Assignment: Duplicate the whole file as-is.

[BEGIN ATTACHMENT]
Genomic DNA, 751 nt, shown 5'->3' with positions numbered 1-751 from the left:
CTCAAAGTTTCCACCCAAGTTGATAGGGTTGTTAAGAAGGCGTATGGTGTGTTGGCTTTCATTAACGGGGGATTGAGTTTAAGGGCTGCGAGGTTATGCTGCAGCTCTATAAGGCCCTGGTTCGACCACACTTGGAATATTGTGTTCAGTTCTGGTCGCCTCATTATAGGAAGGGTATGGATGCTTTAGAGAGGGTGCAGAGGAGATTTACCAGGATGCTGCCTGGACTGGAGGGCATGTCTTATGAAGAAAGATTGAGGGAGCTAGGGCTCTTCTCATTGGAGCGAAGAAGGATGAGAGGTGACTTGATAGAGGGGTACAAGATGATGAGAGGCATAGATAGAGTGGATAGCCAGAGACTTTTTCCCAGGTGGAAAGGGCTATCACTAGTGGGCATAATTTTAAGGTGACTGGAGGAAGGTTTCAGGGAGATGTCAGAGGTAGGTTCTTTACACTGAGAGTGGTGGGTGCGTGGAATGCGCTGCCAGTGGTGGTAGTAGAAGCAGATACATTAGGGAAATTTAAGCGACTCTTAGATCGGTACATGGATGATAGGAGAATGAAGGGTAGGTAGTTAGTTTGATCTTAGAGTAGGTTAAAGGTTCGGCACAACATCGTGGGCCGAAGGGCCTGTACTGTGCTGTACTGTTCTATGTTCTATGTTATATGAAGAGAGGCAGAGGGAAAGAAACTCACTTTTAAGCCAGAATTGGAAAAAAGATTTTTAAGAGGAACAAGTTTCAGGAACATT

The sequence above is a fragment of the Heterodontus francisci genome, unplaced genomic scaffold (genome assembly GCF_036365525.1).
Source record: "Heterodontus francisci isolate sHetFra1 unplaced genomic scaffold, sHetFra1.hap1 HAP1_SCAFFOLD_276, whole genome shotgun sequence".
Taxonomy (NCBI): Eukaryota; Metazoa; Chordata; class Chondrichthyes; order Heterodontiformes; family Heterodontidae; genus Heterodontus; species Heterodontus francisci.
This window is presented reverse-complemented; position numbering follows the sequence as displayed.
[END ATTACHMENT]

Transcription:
Genomic DNA, 751 nt, shown 5'->3' with positions numbered 1-751 from the left:
CTCAAAGTTTCCACCCAAGTTGATAGGGTTGTTAAGAAGGCGTATGGTGTGTTGGCTTTCATTAACGGGGGATTGAGTTTAAGGGCTGCGAGGTTATGCTGCAGCTCTATAAGGCCCTGGTTCGACCACACTTGGAATATTGTGTTCAGTTCTGGTCGCCTCATTATAGGAAGGGTATGGATGCTTTAGAGAGGGTGCAGAGGAGATTTACCAGGATGCTGCCTGGACTGGAGGGCATGTCTTATGAAGAAAGATTGAGGGAGCTAGGGCTCTTCTCATTGGAGCGAAGAAGGATGAGAGGTGACTTGATAGAGGGGTACAAGATGATGAGAGGCATAGATAGAGTGGATAGCCAGAGACTTTTTCCCAGGTGGAAAGGGCTATCACTAGTGGGCATAATTTTAAGGTGACTGGAGGAAGGTTTCAGGGAGATGTCAGAGGTAGGTTCTTTACACTGAGAGTGGTGGGTGCGTGGAATGCGCTGCCAGTGGTGGTAGTAGAAGCAGATACATTAGGGAAATTTAAGCGACTCTTAGATCGGTACATGGATGATAGGAGAATGAAGGGTAGGTAGTTAGTTTGATCTTAGAGTAGGTTAAAGGTTCGGCACAACATCGTGGGCCGAAGGGCCTGTACTGTGCTGTACTGTTCTATGTTCTATGTTATATGAAGAGAGGCAGAGGGAAAGAAACTCACTTTTAAGCCAGAATTGGAAAAAAGATTTTTAAGAGGAACAAGTTTCAGGAACATT

The sequence above is a fragment of the Heterodontus francisci genome, unplaced genomic scaffold (genome assembly GCF_036365525.1).
Source record: "Heterodontus francisci isolate sHetFra1 unplaced genomic scaffold, sHetFra1.hap1 HAP1_SCAFFOLD_276, whole genome shotgun sequence".
Taxonomy (NCBI): Eukaryota; Metazoa; Chordata; class Chondrichthyes; order Heterodontiformes; family Heterodontidae; genus Heterodontus; species Heterodontus francisci.
This window is presented reverse-complemented; position numbering follows the sequence as displayed.